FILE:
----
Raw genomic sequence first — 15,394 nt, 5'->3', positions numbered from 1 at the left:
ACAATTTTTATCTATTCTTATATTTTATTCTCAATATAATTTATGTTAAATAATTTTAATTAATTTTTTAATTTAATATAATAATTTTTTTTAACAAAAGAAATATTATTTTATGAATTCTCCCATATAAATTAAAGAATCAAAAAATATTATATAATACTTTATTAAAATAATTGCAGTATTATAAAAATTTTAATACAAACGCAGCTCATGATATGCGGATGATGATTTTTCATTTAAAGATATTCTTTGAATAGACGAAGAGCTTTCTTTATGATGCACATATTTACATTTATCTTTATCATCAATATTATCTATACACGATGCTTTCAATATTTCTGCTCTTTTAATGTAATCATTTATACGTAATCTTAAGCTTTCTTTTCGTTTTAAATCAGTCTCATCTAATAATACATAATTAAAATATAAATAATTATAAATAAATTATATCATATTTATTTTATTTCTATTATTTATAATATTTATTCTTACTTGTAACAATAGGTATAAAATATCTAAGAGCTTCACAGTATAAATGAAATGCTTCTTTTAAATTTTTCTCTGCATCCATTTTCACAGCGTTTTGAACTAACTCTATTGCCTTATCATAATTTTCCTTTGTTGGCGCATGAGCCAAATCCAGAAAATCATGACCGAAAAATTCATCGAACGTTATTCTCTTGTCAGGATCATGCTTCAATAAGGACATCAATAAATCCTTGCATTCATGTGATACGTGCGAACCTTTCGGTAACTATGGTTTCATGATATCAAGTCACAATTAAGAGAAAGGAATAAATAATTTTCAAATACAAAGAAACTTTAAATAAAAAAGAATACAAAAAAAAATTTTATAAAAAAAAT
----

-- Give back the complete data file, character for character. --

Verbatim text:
Raw genomic sequence first — 15,394 nt, 5'->3', positions numbered from 1 at the left:
ACAATTTTTATCTATTCTTATATTTTATTCTCAATATAATTTATGTTAAATAATTTTAATTAATTTTTTAATTTAATATAATAATTTTTTTTAACAAAAGAAATATTATTTTATGAATTCTCCCATATAAATTAAAGAATCAAAAAATATTATATAATACTTTATTAAAATAATTGCAGTATTATAAAAATTTTAATACAAACGCAGCTCATGATATGCGGATGATGATTTTTCATTTAAAGATATTCTTTGAATAGACGAAGAGCTTTCTTTATGATGCACATATTTACATTTATCTTTATCATCAATATTATCTATACACGATGCTTTCAATATTTCTGCTCTTTTAATGTAATCATTTATACGTAATCTTAAGCTTTCTTTTCGTTTTAAATCAGTCTCATCTAATAATACATAATTAAAATATAAATAATTATAAATAAATTATATCATATTTATTTTATTTCTATTATTTATAATATTTATTCTTACTTGTAACAATAGGTATAAAATATCTAAGAGCTTCACAGTATAAATGAAATGCTTCTTTTAAATTTTTCTCTGCATCCATTTTCACAGCGTTTTGAACTAACTCTATTGCCTTATCATAATTTTCCTTTGTTGGCGCATGAGCCAAATCCAGAAAATCATGACCGAAAAATTCATCGAACGTTATTCTCTTGTCAGGATCATGCTTCAATAAGGACATCAATAAATCCTTGCATTCATGTGATACGTGCGAACCTTTCGGTAACTATGGTTTCATGATATCAAGTCACAATTAAGAGAAAGGAATAAATAATTTTCAAATACAAAGAAACTTTAAATAAAAAAGAATACAAAAAAAAATTTTATAAAAAAAAT